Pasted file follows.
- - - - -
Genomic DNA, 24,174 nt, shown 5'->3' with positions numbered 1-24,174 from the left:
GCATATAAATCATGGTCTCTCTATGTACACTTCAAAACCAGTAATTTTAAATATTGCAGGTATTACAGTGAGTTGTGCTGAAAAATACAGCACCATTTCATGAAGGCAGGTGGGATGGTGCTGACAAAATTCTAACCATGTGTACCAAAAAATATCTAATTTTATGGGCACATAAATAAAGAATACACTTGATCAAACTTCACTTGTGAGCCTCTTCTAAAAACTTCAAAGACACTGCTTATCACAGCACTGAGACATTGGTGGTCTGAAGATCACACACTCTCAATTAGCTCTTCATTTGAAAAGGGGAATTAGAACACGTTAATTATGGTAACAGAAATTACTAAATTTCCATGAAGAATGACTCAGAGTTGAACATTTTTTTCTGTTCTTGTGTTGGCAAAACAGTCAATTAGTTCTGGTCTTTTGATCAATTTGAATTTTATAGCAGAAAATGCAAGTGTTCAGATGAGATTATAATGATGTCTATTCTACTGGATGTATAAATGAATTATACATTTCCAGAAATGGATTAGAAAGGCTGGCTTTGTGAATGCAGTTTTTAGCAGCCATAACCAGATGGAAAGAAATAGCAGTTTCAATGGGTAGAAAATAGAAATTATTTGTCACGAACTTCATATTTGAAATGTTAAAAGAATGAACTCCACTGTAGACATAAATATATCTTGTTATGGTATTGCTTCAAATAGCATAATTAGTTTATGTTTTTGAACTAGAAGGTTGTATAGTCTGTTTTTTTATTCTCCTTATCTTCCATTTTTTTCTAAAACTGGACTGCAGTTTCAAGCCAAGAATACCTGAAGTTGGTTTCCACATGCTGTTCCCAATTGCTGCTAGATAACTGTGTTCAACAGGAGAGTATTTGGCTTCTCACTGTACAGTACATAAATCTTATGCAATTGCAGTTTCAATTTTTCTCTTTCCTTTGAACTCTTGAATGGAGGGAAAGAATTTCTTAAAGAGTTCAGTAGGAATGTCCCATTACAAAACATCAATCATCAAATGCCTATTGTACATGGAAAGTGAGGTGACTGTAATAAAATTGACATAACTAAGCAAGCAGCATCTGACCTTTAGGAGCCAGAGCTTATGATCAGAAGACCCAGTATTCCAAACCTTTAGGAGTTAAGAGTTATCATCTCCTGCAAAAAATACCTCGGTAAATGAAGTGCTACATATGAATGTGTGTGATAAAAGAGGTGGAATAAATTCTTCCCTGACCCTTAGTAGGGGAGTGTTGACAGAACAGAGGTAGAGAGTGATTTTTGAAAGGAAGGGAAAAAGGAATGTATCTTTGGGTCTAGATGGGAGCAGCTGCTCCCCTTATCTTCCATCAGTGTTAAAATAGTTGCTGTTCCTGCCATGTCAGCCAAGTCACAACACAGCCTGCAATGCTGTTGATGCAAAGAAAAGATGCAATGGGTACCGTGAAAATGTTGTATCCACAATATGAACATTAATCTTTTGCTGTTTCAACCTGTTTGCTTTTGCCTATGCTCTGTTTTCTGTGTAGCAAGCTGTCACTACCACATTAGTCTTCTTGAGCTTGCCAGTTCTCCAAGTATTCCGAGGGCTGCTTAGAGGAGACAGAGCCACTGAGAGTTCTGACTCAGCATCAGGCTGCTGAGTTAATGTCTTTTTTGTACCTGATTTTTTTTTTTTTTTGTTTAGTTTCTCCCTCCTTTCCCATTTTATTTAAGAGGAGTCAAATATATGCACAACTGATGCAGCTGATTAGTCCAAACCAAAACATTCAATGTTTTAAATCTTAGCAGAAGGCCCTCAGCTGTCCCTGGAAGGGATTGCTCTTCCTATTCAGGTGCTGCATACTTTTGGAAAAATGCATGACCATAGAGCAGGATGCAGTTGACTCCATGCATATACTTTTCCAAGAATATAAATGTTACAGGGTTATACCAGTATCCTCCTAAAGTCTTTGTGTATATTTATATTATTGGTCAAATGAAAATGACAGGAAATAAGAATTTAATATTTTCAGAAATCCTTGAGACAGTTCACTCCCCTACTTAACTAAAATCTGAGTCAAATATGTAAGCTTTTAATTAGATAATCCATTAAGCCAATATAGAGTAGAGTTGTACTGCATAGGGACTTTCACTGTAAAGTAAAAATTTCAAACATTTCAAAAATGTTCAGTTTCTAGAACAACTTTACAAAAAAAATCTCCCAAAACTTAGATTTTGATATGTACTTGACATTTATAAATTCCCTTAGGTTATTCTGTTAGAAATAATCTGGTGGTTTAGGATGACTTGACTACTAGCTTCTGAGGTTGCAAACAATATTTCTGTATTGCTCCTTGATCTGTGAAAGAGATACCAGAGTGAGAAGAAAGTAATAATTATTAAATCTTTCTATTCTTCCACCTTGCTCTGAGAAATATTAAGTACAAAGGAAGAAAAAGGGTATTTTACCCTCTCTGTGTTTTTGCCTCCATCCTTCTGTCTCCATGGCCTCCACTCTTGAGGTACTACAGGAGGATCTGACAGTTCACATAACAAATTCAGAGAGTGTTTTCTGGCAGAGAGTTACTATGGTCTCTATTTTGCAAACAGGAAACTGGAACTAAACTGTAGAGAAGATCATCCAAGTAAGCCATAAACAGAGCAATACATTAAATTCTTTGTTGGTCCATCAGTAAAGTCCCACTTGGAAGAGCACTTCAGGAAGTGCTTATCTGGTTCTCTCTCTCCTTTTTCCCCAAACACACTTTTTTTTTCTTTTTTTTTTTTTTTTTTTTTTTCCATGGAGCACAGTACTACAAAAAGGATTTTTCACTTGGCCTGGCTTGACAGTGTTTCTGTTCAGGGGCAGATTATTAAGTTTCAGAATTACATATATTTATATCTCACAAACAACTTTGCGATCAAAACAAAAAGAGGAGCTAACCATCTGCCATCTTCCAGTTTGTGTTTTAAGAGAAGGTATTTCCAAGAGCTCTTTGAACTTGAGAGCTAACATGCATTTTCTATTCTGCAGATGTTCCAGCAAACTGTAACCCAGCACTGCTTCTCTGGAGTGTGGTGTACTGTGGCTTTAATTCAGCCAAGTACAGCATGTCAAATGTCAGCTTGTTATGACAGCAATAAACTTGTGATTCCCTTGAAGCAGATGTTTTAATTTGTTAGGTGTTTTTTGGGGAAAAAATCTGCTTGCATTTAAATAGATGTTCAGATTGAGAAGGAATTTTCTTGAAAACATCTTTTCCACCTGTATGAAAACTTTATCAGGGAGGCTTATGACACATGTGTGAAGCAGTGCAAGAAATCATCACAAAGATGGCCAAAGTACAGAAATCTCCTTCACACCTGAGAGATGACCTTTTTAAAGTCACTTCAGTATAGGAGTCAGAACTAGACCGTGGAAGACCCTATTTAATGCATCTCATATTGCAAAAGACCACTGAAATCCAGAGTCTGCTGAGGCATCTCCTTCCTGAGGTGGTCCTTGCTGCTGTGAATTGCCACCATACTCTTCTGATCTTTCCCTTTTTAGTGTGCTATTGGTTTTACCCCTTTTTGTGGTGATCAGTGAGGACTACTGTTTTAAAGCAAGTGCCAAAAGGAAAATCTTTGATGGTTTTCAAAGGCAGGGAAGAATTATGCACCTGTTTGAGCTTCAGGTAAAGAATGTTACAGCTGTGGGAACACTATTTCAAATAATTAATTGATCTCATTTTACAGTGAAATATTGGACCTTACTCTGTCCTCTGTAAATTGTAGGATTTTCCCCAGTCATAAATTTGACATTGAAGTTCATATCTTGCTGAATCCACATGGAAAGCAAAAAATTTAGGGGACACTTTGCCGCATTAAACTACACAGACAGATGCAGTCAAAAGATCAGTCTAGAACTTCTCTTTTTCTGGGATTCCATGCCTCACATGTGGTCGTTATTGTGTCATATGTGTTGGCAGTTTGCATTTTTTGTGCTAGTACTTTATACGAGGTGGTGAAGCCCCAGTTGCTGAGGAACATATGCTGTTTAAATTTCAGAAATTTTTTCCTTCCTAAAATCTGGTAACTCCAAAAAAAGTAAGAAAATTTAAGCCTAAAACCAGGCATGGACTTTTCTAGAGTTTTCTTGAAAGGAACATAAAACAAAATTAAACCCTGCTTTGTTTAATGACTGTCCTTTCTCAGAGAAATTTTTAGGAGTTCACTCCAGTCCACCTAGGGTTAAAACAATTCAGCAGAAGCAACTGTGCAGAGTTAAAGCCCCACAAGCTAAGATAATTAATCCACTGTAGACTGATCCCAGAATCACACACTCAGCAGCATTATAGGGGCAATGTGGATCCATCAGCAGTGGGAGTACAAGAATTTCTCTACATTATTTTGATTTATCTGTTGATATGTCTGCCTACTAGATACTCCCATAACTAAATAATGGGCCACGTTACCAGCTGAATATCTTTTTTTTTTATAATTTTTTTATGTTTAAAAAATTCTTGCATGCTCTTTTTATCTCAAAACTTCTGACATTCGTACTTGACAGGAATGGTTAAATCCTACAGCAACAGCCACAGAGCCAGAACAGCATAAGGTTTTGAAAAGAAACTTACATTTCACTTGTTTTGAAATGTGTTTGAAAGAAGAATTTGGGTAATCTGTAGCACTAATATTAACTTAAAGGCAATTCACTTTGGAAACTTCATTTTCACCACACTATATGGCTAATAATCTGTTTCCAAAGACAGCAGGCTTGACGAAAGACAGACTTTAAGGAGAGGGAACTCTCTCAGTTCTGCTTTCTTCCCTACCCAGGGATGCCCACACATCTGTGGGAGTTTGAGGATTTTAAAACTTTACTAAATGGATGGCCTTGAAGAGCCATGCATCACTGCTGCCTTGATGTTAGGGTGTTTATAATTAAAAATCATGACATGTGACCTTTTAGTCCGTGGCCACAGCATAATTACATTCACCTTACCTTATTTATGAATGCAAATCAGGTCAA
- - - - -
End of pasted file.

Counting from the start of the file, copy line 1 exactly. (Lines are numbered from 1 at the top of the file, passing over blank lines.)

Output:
Genomic DNA, 24,174 nt, shown 5'->3' with positions numbered 1-24,174 from the left: